Newer disks, and most from Sony and HP, can be very brand (and in some cases model) specific. Not hard to do since a query to the BIOS will usually reveal make/model/ serial# info - all of which could be keyed to the supplied (or user created) recovery disk set.

The real tech hassle using another maker's recovery disks is that you'll need to obtain hardware drivers specific to your machine. A minor niggle. But one to be aware of.  And there's also a new issue that may become problematic down the road. HP has started a new policy of restricting free and open access to driver and BIOS updates for their servers. If you don't have a support subscription - no driver downloads for you! It will be interesting to see if other manufacturers follow suit - or if the practice spreads to desk and laptop models.

Note: the license for that OEM copy of Windows that ships with a PC is not transferable and is legally for use only on the machine it originally shipped with. That's why it cost much less than the full retail version Microsoft would be happy to sell you. Not to say an OEM licensed copy of Windows can't be physically installed and validated on another machine. But it is a EULA violation to do do.

Just sayin'  ;)

Thanks for the info 40hz.   :)  You've answered my question and then some.  Just have to find somebody who needs or wants em.
Bought the Averatec in 2005 and they went out of business in 2011 so my chances of locating an interested Averatec user are pretty slim.   ;D
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40hz

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Re: Are Recovery Disks Brand Specific?
« Reply #3 on: May 12, 2014, 09:42:08 AM »
I'm guessing they'll probably work with almost anything.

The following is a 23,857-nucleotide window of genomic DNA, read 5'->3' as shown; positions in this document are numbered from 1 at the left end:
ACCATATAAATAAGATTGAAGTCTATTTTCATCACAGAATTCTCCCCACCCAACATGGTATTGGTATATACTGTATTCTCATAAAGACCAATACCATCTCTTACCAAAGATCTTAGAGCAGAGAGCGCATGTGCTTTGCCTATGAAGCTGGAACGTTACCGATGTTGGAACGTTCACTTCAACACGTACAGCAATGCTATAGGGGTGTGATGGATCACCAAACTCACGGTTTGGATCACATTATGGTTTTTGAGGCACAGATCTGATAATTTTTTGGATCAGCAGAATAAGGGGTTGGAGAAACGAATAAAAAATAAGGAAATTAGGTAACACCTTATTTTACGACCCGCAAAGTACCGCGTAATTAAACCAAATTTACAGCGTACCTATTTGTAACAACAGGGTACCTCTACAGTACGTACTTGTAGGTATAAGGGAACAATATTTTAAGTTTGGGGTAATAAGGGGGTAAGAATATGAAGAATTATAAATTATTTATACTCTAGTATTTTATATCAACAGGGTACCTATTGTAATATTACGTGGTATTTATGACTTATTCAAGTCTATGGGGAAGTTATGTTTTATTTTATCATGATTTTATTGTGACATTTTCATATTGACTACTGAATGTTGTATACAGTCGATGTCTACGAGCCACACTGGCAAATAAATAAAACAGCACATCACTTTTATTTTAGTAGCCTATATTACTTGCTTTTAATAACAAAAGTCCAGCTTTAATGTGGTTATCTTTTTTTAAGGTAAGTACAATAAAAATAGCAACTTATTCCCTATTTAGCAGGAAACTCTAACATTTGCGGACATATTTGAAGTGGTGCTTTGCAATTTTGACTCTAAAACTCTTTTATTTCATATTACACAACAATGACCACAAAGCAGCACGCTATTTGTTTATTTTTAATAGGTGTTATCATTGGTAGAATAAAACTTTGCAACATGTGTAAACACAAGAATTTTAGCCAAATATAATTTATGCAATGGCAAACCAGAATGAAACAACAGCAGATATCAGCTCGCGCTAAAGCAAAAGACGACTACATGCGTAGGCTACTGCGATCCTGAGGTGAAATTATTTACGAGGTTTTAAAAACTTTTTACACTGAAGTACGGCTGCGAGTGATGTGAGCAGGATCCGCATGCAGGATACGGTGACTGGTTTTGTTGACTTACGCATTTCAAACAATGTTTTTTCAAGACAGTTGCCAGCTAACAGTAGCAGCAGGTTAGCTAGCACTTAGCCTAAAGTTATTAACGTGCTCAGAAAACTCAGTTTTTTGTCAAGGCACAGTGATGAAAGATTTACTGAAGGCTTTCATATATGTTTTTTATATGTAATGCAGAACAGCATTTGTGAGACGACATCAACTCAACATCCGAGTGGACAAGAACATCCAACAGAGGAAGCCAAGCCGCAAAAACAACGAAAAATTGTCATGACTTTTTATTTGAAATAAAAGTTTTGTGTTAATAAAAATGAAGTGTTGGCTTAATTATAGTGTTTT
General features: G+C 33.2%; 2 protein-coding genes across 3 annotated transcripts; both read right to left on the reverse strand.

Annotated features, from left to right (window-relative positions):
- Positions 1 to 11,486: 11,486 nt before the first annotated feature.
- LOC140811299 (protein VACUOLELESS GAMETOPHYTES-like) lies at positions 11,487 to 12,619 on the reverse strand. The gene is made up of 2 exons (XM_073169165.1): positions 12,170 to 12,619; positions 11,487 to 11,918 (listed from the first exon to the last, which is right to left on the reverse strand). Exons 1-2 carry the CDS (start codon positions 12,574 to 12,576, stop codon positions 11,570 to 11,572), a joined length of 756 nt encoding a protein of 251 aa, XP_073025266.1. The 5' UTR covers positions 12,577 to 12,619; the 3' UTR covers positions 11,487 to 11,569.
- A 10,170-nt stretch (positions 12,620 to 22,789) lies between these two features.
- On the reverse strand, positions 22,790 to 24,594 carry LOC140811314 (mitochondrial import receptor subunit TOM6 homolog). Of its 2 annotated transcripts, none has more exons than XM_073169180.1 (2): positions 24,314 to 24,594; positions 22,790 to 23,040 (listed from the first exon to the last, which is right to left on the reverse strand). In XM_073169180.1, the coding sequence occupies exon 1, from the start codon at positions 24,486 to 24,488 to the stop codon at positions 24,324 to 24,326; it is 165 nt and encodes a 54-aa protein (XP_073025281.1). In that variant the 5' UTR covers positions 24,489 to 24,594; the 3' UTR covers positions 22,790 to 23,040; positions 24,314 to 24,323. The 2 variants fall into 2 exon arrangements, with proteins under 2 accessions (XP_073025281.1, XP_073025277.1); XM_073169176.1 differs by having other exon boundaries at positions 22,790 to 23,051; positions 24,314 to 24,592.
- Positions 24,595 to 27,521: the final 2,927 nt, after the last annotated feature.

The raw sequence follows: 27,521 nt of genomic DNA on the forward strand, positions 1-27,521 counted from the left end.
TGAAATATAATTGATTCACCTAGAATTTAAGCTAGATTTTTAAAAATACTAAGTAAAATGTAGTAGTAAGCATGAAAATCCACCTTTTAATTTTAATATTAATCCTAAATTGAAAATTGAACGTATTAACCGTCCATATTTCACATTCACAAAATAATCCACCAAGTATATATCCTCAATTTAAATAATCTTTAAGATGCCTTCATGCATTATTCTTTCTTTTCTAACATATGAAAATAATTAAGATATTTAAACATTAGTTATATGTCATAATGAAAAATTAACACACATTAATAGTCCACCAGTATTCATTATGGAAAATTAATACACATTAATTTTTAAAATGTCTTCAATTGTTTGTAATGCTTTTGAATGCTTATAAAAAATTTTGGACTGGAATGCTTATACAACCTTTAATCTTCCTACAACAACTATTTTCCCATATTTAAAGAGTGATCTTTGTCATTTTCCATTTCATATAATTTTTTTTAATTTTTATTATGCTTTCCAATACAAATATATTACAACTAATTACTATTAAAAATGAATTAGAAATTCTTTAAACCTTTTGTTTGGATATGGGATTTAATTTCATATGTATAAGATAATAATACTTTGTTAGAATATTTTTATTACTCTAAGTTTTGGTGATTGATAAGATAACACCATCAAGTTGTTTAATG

You might want to hold onto them in case you ever need an "emergency copy" of XP. <wink-wink>  :)

tomos

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Re: Are Recovery Disks Brand Specific?
« Reply #4 on: May 12, 2014, 10:03:42 AM »
Note: the license for that OEM copy of Windows that ships with a PC is not transferable and is legally for use only on the machine it originally shipped with. That's why it cost much less than the full retail version Microsoft would be happy to sell you. Not to say an OEM licensed copy of Windows can't be physically installed and validated on another machine. But it is a EULA violation to do do.

Just sayin'  ;)
For the record - this is not fully true in Germany:
from an(y) ebay.de reseller of OEM Windows 7 -
Quote
Lizenzbestimmung: Durch das Urteil des Bundesgerichtshofs wurde der Verkauf von OEM-Versionen und DSP-Versionen ohne zugehörige Hardware erlaubt. Daher dürfen Sie diese Lizenz auf jedem xbeliebigem Rechner einsetzen. Dies ist im Bundesgerichtshof Urteil vom 06.07.2000 - I ZR 244/97 auch eindeutig dokumentiert.
-
roughly: the courts ruled that OEM versions may be sold without related hardware.

FWIW, they usually resell Dell OEM's
Tom

Stoic Joker

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Re: Are Recovery Disks Brand Specific?
« Reply #5 on: May 12, 2014, 11:46:27 AM »
And there's also a new issue that may become problematic down the road. HP has started a new policy of restricting free and open access to driver and BIOS updates for their servers. If you don't have a support subscription - no driver downloads for you! It will be interesting to see if other manufacturers follow suit - or if the practice spreads to desk and laptop models.